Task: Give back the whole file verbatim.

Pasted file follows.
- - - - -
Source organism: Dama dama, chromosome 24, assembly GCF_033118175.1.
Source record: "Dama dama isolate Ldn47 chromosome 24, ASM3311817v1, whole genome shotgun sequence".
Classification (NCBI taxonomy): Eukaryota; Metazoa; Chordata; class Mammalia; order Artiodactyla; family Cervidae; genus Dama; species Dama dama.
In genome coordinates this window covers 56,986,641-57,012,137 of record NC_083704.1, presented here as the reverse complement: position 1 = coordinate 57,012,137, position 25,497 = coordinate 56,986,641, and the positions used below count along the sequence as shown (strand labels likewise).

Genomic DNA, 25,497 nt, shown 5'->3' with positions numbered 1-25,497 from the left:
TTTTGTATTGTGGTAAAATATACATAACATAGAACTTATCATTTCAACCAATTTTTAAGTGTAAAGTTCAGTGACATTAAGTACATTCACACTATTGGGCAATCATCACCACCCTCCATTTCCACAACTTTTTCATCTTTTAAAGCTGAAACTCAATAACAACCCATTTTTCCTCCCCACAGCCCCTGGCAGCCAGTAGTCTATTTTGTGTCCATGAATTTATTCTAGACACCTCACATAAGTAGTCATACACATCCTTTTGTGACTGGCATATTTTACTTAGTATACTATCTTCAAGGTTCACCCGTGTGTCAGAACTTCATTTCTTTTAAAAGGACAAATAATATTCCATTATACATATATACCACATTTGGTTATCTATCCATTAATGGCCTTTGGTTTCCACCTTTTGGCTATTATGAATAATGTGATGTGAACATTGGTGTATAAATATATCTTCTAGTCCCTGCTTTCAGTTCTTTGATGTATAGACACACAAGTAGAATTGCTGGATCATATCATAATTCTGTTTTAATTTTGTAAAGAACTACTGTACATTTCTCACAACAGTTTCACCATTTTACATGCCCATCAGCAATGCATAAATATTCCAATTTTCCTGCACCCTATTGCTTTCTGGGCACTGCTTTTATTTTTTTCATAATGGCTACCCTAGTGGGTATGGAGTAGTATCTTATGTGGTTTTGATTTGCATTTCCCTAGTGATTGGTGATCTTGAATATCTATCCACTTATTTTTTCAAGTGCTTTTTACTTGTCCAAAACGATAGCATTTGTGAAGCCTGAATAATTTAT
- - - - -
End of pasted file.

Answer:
Source organism: Dama dama, chromosome 24, assembly GCF_033118175.1.
Source record: "Dama dama isolate Ldn47 chromosome 24, ASM3311817v1, whole genome shotgun sequence".
Classification (NCBI taxonomy): Eukaryota; Metazoa; Chordata; class Mammalia; order Artiodactyla; family Cervidae; genus Dama; species Dama dama.
In genome coordinates this window covers 56,986,641-57,012,137 of record NC_083704.1, presented here as the reverse complement: position 1 = coordinate 57,012,137, position 25,497 = coordinate 56,986,641, and the positions used below count along the sequence as shown (strand labels likewise).

Genomic DNA, 25,497 nt, shown 5'->3' with positions numbered 1-25,497 from the left:
TTTTGTATTGTGGTAAAATATACATAACATAGAACTTATCATTTCAACCAATTTTTAAGTGTAAAGTTCAGTGACATTAAGTACATTCACACTATTGGGCAATCATCACCACCCTCCATTTCCACAACTTTTTCATCTTTTAAAGCTGAAACTCAATAACAACCCATTTTTCCTCCCCACAGCCCCTGGCAGCCAGTAGTCTATTTTGTGTCCATGAATTTATTCTAGACACCTCACATAAGTAGTCATACACATCCTTTTGTGACTGGCATATTTTACTTAGTATACTATCTTCAAGGTTCACCCGTGTGTCAGAACTTCATTTCTTTTAAAAGGACAAATAATATTCCATTATACATATATACCACATTTGGTTATCTATCCATTAATGGCCTTTGGTTTCCACCTTTTGGCTATTATGAATAATGTGATGTGAACATTGGTGTATAAATATATCTTCTAGTCCCTGCTTTCAGTTCTTTGATGTATAGACACACAAGTAGAATTGCTGGATCATATCATAATTCTGTTTTAATTTTGTAAAGAACTACTGTACATTTCTCACAACAGTTTCACCATTTTACATGCCCATCAGCAATGCATAAATATTCCAATTTTCCTGCACCCTATTGCTTTCTGGGCACTGCTTTTATTTTTTTCATAATGGCTACCCTAGTGGGTATGGAGTAGTATCTTATGTGGTTTTGATTTGCATTTCCCTAGTGATTGGTGATCTTGAATATCTATCCACTTATTTTTTCAAGTGCTTTTTACTTGTCCAAAACGATAGCATTTGTGAAGCCTGAATAATTTAT